Diet Sage

Health News

Does Your Body Lack These 7 Nutrients? – Deficiencies That Make You Sick

September 3, 2013 by admin in Health News with 7 Comments

Do you have existing health problems that can’t seem to go away? Irregular sleep, poor immune system, hair loss, fatigue, or other serious chronic health problems?

Even though there are plenty of foods today for Americans, the CDC’s Second Nutrition Report, an assessment of diet and nutrition in the U.S. population, concludes that there are a number of specific nutrients lacking in the American diet.

These nutrient deficiencies can cause many health problems in your body and wreck your overall well-being. Below are 7 of the common nutrients that most people lack:

Iodine

You might think that “iodine” is just one type of salt that may be used in lieu of Kosher and rock salt, but iodine is actually a mineral that will blow your mind in terms of the many ways it can help you and your body become healthy – all this, through a package as tiny as a grain of salt. Primarily, iodine is very good for encouraging your body to develop efficient metabolism, balancing unstable hormones in your body, ridding you of mood swings and giving you a certain peace of mind, and bringing about the death of unhealthy, used cells in place for new, fresh ones.

One of the most visually drastic and physically imposing effects of having an iodine deficiency is the risk of developing goiter, as your thyroid gland makes itself larger in an attempt to keep up with the hormonal demands of your body. Expecting mothers should also be on the lookout for iodine deficiency, as it has been associated with the risk of miscarriage, or delivering the baby too early or in stillbirth.

Unfortunately, recent studies show that the levels of iodine in the regular table salt that people use have decreased, which leads to up to 74% of people not receiving as much iodine as they think they do.

Read More: Superfoods That Boost Your Iodine Levels

Vitamin B12

One of 8 B vitamins, vitamin B12 is an essential component that holds a slew of benefits and keeps your body healthy and running smoothly. Primarily, it is responsible for keeping your red blood cells, as well as the nerves in your body, lively and fresh. One of vitamin B12’s major contributions to your body is its ability to convert carbohydrates in your system into the glucose and energy that you need.

Regular intake of vitamin B12 also ensures that your hair, skin, and even nails are healthy and strong. It also helps regulate the nervous system, lessening the risk of stress and depression.

Developing a vitamin B12 deficiency means risking a wide variety of symptoms, which include becoming easily fatigued or tired, feeling light-headed, having pale skin, bruising easily, sensitivity, and, in general, experiencing a weakened body. These initial symptoms may further lead to numbness in certain body parts such as the toes and fingers, drastic changes in disposition, and even memory loss. There is a very real danger of incurring permanent nerve damage due to the lack of B12.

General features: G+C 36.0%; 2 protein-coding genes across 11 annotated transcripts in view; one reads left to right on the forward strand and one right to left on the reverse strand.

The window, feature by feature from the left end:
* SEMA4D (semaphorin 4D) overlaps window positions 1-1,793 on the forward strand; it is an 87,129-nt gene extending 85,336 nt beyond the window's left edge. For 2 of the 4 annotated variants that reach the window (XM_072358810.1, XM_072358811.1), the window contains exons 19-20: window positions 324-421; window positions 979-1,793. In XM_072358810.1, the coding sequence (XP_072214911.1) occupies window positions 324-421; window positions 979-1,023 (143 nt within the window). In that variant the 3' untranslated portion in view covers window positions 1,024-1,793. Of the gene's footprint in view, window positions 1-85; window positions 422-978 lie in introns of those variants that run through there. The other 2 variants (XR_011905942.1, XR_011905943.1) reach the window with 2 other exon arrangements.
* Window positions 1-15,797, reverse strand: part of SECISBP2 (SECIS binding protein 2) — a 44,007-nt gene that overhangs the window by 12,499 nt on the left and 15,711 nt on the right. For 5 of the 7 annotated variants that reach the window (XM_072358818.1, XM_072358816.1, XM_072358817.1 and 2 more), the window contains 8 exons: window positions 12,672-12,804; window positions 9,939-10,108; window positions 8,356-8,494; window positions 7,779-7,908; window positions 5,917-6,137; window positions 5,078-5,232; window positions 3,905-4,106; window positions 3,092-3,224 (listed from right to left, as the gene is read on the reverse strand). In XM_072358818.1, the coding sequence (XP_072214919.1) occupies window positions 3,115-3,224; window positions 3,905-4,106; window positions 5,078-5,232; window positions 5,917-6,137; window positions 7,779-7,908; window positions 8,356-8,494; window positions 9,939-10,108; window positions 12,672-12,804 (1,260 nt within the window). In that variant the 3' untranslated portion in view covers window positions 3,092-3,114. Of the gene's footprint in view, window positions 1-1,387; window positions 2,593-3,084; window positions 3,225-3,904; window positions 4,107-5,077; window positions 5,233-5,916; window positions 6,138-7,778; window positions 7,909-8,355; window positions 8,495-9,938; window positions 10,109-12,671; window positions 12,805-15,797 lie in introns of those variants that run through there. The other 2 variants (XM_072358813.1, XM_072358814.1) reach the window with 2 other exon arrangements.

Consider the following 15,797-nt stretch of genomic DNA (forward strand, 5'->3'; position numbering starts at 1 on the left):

A common cause for vitamin B12 deficiency is a condition known as “pernicious” anemia, a condition in which the vitamin is not properly absorbed by your body and integrated into its system.

Vitamin C

Perhaps one of the most well known and famous vitamins, vitamin C has what it takes to back up its very promising reputation. The biggest boost that vitamin C offers might be the help it gives to the immune system. By helping fortify immunity, vitamin C protects the body against bacteria, infections, or sicknesses that may pose a threat to it.

Vitamin C is also a very well known antioxidant, which means that it cleanses the body of any free radicals in its system, slowing down signs of aging such as bad skin, formation of wrinkles, frail nails, and the like. Although vitamin C might not be the answer to the common cold, it has been shown that having a healthy supply of it can and does lead to the experience of shorter and milder colds.

Though vitamin C deficiency has become relatively uncommon in modern society, its symptoms are still very dangerous and should be taken seriously. Fatigue is a very common symptom of vitamin C deficiency, as is a weakened immune system, which in turn causes the body to be unable to fight off infections and heal wounds as efficiently. Skin, nails, and even hair may begin to deteriorate due to free radicals left running unchecked through the body. A familiar sounding disease, Scurvy, is actually due to vitamin C deficiency.